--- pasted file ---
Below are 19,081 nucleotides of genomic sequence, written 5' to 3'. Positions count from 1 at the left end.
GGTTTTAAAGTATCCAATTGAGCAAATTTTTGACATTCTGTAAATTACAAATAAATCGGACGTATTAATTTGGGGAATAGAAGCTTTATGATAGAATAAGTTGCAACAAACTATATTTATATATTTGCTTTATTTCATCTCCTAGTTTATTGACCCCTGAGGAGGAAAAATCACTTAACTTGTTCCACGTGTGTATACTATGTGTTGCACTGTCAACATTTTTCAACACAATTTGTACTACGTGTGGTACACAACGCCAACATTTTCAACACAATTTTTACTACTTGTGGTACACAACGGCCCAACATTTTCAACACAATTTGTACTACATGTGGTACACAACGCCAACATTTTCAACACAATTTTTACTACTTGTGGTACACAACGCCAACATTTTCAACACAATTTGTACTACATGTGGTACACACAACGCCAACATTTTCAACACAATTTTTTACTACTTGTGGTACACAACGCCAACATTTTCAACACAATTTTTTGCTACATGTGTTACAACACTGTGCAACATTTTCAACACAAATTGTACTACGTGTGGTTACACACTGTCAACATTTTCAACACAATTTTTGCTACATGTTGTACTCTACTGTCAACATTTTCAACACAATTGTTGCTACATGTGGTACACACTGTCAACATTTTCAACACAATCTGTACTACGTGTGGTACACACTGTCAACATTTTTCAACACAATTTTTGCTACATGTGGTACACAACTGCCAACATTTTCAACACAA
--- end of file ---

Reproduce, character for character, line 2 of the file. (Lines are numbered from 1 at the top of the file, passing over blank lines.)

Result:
GGTTTTAAAGTATCCAATTGAGCAAATTTTTGACATTCTGTAAATTACAAATAAATCGGACGTATTAATTTGGGGAATAGAAGCTTTATGATAGAATAAGTTGCAACAAACTATATTTATATATTTGCTTTATTTCATCTCCTAGTTTATTGACCCCTGAGGAGGAAAAATCACTTAACTTGTTCCACGTGTGTATACTATGTGTTGCACTGTCAACATTTTTCAACACAATTTGTACTACGTGTGGTACACAACGCCAACATTTTCAACACAATTTTTACTACTTGTGGTACACAACGGCCCAACATTTTCAACACAATTTGTACTACATGTGGTACACAACGCCAACATTTTCAACACAATTTTTACTACTTGTGGTACACAACGCCAACATTTTCAACACAATTTGTACTACATGTGGTACACACAACGCCAACATTTTCAACACAATTTTTTACTACTTGTGGTACACAACGCCAACATTTTCAACACAATTTTTTGCTACATGTGTTACAACACTGTGCAACATTTTCAACACAAATTGTACTACGTGTGGTTACACACTGTCAACATTTTCAACACAATTTTTGCTACATGTTGTACTCTACTGTCAACATTTTCAACACAATTGTTGCTACATGTGGTACACACTGTCAACATTTTCAACACAATCTGTACTACGTGTGGTACACACTGTCAACATTTTTCAACACAATTTTTGCTACATGTGGTACACAACTGCCAACATTTTCAACACAA